LaBrie first complained to the City Council at a workshop on April 28 that also was attended by Devon Gray, another Beach Street resident, who has argued vigorously for restricting dogs on the beach during off-season months.

LaBrie returned Monday night to speak again. But he was among only three people to oppose dogs on the beach, amid a chorus of pet owners who said they support the current pet-friendly policies and that they add to their quality of life.

Although the South Portland Dog Owners Group (DOG) organized the turnout and submitted a petition to the City Council supporting beach access, many people said they attended Monday night’s meeting after learning about if from neighbors and other dog walkers at Willard Beach.

Some wore their dogs’ leashes around their necks, and others handed out prepared statements. A few children read speeches about playing with their dogs at the beach, and a local author – Patsea Cobb – shared a children’s short story she penned about the pet-friendly shoreline, titled “A Mile of Beach to Share.”

Suzanne Woodward and her son, Sam, seemed typical of the residents who turned out for the public comment portion of the City Council meeting.

The Woodwards, who live on Mussey Street, said they visit Willard Beach almost daily with their dog, Pepper. They live in walking distance from the beach.

Sam, a fifth-grader at Small School, said he looks forward to the beach walks with the family dog and would miss them if they were banned.

Anne Houser of 7 Willard St. noted that she is a waterfront resident but has had a contrary experience with dog walkers to what LaBrie described to the City Council.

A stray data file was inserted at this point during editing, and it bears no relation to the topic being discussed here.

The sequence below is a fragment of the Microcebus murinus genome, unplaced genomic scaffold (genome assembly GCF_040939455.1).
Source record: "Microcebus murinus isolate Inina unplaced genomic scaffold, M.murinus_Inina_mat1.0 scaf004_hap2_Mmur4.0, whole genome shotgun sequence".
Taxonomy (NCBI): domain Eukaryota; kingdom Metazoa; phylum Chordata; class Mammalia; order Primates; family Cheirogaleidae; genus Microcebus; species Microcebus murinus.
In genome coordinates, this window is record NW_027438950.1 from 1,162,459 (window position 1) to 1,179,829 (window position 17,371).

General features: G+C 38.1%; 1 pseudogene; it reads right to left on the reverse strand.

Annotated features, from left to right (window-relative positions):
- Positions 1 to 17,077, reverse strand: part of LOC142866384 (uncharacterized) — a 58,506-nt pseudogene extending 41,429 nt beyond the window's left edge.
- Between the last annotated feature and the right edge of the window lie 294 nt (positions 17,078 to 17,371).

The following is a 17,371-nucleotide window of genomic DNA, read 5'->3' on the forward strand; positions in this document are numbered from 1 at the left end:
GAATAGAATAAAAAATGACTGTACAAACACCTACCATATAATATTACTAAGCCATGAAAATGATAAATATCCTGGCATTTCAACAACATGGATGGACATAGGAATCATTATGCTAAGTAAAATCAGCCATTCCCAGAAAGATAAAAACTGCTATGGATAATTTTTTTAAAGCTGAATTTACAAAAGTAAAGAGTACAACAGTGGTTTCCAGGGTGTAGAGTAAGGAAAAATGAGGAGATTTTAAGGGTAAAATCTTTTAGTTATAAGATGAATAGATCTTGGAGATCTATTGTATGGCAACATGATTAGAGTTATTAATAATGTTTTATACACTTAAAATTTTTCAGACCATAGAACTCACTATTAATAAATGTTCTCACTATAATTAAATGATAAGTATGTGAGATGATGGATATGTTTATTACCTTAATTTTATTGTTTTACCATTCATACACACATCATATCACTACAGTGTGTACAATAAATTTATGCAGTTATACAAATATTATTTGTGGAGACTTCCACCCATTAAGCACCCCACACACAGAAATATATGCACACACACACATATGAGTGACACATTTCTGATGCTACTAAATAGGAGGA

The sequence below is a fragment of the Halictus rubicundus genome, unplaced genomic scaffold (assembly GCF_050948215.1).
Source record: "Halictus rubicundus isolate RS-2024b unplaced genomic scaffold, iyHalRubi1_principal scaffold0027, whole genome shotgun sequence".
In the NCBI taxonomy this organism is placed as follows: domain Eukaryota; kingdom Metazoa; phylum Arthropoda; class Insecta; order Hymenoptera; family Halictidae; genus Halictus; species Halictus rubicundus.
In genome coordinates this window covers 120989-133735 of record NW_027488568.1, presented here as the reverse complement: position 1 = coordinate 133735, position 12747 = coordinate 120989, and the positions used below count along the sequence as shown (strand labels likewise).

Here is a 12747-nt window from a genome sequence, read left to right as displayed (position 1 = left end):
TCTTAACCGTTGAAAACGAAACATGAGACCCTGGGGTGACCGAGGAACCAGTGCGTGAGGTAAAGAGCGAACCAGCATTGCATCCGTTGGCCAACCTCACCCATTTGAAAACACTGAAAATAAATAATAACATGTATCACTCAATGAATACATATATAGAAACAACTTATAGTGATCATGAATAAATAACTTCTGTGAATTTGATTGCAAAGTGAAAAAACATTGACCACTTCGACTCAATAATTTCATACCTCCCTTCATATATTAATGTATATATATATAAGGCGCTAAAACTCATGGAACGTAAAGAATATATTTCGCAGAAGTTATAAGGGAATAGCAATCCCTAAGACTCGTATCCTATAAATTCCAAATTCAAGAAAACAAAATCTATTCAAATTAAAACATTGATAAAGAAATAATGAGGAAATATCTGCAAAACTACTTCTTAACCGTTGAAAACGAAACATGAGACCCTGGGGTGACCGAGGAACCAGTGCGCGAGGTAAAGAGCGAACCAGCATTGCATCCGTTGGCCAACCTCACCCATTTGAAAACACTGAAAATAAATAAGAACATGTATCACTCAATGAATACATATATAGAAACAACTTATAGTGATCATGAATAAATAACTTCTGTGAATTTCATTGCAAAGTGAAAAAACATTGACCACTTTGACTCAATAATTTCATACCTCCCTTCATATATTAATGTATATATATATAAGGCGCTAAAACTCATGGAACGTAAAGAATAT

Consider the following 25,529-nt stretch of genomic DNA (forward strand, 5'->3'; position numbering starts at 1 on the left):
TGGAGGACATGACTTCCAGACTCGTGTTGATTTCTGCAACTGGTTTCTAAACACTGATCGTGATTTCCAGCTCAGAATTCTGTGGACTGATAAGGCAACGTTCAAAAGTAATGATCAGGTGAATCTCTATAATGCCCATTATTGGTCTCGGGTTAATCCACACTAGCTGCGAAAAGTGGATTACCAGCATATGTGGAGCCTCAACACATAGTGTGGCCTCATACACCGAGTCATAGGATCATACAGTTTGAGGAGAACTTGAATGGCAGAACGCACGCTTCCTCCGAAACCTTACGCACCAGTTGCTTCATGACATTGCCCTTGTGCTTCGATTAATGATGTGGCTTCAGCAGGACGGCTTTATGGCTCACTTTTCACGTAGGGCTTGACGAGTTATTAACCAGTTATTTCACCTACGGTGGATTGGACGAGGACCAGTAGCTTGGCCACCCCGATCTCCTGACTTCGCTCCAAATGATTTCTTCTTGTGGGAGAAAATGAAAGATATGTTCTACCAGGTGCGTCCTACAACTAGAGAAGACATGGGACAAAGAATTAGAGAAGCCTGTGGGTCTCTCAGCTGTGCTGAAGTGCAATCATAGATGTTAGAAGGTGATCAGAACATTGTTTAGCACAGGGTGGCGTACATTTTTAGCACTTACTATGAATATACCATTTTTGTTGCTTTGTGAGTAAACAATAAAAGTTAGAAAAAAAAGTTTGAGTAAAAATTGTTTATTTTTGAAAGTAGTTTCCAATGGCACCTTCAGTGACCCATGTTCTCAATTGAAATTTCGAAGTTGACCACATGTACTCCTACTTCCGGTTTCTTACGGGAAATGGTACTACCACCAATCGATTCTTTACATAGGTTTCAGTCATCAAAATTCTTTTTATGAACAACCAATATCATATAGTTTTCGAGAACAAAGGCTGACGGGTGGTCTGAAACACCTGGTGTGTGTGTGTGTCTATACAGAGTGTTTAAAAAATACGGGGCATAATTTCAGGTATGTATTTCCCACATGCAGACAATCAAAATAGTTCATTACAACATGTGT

Houser said she supports the existing ordinance allowing pets on the beach and enjoys the interaction with dog walkers.

“I’m a Willard Beach resident, and I’ve never been awakened” by dogs or pet owners, said Houser, whose home is right next to the beach.

Houser said she feels fortunate to live so close to the public beach, but does not want to keep members of the public or their dogs away from the shorefront, just because they walk near her home.

Several other members of the public expressed concern that some beachside residents see Willard as their private shorefront, and even move signs and cut trees and brush that are on public property. They urged the City Council to ensure access to everyone.

Michele Benington said her family walks their dog on Willard Beach because they find it safer than walking along Sawyer Road, where their home is located.

Benington said she wished the city were more interested in calming traffic in residential areas than appeasing a handful of waterfront homeowners.

She said the noise that beachside homeowners complain about is no different from homeowners awakened by lawn mowers or kids playing basketball in a neighborhood. “This is no different than the year-around noises we hear from our front lawns, but we’re not demanding that the city do something about it.”